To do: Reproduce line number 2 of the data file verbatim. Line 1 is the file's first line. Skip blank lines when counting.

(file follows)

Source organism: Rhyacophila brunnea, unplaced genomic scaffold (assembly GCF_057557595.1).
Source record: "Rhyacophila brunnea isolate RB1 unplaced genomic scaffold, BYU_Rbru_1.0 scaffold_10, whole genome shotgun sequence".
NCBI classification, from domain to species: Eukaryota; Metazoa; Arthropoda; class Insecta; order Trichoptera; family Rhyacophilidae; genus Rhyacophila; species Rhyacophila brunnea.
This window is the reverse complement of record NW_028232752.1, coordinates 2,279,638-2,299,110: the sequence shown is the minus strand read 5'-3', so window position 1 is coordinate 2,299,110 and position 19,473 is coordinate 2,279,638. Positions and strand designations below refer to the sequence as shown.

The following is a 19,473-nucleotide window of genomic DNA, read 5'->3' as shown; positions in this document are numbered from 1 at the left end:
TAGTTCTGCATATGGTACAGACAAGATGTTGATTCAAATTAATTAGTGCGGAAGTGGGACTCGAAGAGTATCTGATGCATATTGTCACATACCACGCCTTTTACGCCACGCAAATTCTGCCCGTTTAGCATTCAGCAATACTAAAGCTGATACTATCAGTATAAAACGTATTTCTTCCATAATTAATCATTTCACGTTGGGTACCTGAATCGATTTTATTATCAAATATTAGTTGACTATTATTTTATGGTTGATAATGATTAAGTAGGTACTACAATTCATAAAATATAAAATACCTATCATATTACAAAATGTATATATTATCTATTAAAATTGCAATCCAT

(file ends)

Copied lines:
Source record: "Rhyacophila brunnea isolate RB1 unplaced genomic scaffold, BYU_Rbru_1.0 scaffold_10, whole genome shotgun sequence".